Homeless Non-nationals: Deportation

Oral Answers to Questions — Communities – in the Northern Ireland Assembly at 2:30 pm on 20th September 2021.

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Photo of Caoimhe Archibald Caoimhe Archibald Sinn Féin 2:30 pm, 20th September 2021

T3. Dr Archibald asked the Minister for Communities for her assessment of the British Home Office’s plans to deport homeless non-nationals on the grounds of rough sleeping, even if they had previously been granted permission to stay. (AQT 1563/17-22)

Photo of Deirdre Hargey Deirdre Hargey Sinn Féin

It is a disgraceful policy and is in line with other policies that show where this British Government are and their intent around human rights and equality issues.

I met NGOs such as the Committee on the Administration of Justice (CAJ) and others on the issue, and, last week, I met asylum seekers and refugees to look at issues such as destitution. I made a decision recently and have communicated it to all housing providers that we should not assist in that policy direction. I do not feel that, if you provide homeless services, you should be doing the work of the British Home Office, particularly given its regressive approach to refugees and asylum seekers. I have put out my opinion that we should not adhere to this, and I know that, again, my Scottish and Welsh counterparts have done the same.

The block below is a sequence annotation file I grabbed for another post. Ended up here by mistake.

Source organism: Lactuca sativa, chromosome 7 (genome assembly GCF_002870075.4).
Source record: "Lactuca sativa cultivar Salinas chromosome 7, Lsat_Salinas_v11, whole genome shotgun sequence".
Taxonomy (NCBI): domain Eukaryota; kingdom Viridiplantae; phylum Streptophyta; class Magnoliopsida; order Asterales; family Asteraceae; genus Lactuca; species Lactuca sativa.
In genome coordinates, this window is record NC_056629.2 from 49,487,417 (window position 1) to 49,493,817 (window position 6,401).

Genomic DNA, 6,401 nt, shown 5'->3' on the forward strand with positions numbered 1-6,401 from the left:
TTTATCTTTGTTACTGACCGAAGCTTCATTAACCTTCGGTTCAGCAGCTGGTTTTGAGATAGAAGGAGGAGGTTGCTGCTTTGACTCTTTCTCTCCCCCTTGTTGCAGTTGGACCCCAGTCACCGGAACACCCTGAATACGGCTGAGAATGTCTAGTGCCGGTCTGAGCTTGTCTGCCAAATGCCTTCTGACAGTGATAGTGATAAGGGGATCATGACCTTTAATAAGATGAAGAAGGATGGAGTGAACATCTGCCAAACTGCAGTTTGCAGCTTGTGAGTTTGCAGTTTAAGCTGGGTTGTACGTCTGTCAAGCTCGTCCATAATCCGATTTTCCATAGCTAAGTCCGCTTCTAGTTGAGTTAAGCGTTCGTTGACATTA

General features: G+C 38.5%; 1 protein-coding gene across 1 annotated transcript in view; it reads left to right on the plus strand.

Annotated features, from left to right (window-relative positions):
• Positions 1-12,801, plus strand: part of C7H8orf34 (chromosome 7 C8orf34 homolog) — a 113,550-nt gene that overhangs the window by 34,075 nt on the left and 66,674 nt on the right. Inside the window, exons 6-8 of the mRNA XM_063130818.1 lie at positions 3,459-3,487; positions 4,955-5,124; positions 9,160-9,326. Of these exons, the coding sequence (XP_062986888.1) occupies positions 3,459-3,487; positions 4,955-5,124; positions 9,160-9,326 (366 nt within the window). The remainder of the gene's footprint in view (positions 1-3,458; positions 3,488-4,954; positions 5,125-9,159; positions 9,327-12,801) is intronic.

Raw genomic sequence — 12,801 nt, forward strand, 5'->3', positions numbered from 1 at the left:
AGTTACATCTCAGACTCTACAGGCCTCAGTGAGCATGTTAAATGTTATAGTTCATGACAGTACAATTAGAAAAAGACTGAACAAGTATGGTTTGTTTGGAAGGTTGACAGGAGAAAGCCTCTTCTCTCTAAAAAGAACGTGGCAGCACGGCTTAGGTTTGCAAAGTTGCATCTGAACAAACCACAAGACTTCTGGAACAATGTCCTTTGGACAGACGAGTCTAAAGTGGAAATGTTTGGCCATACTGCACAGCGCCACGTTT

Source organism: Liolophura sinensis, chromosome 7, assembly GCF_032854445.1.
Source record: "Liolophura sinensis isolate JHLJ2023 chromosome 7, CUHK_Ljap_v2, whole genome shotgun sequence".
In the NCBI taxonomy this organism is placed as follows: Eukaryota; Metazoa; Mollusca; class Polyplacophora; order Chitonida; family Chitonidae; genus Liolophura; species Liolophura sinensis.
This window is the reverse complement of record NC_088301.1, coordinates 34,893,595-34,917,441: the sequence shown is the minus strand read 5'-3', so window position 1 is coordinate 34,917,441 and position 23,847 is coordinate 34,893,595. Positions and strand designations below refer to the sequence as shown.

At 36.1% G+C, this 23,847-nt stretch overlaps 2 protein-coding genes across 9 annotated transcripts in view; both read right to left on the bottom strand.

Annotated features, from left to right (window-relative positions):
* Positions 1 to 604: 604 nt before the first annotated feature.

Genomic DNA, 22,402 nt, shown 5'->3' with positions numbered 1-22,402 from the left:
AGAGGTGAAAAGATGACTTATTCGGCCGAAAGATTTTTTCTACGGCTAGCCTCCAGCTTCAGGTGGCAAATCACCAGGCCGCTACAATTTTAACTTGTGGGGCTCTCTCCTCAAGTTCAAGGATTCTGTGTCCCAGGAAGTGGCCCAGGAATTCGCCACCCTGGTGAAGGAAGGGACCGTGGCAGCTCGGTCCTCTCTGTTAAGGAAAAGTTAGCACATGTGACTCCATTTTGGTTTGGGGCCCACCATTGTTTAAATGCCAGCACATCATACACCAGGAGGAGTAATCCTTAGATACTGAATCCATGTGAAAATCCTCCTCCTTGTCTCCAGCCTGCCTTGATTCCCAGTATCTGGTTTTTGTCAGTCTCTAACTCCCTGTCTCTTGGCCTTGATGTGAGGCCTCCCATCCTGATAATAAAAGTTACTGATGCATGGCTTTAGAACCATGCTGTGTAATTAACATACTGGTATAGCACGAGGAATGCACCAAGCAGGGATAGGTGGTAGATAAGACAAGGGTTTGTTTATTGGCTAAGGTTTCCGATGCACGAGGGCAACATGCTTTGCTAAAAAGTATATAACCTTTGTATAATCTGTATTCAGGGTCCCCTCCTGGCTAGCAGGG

Photo of Caoimhe Archibald Caoimhe Archibald Sinn Féin

I thank the Minister for her response and for her leadership on the issue in refusing to implement those cruel and inhumane measures. I have previously engaged with, for example, the Red Cross around issues of destitution among refugees and asylum seekers. The British Home Office is using this to target some of the most vulnerable people in our society, and I ask the Minister to ensure that her objections to the policy are registered directly with the British Home Office.

Photo of Deirdre Hargey Deirdre Hargey Sinn Féin

My views on the direction of travel and what the policy is about have been communicated directly to the British Home Office, so officials there are clear about my view. As I said, last week, I met organisations, refugees and asylum seekers who told their stories, many of which were horrific. Some fled their home for reasons outside their control. Work needs to be done here to create a safe space where they feel included and where they can actively participate, and the biggest thing is that barriers put in by the Home Office actually restrict them in participating. Work is one of the key areas, along with having enough income and not having recourse to public funds. Indeed, the cross-departmental group that NILGA — the Local Government Association — runs is looking at all those issues, and I gave a commitment at that meeting that I will continue to work with that group on areas that relate to my Department.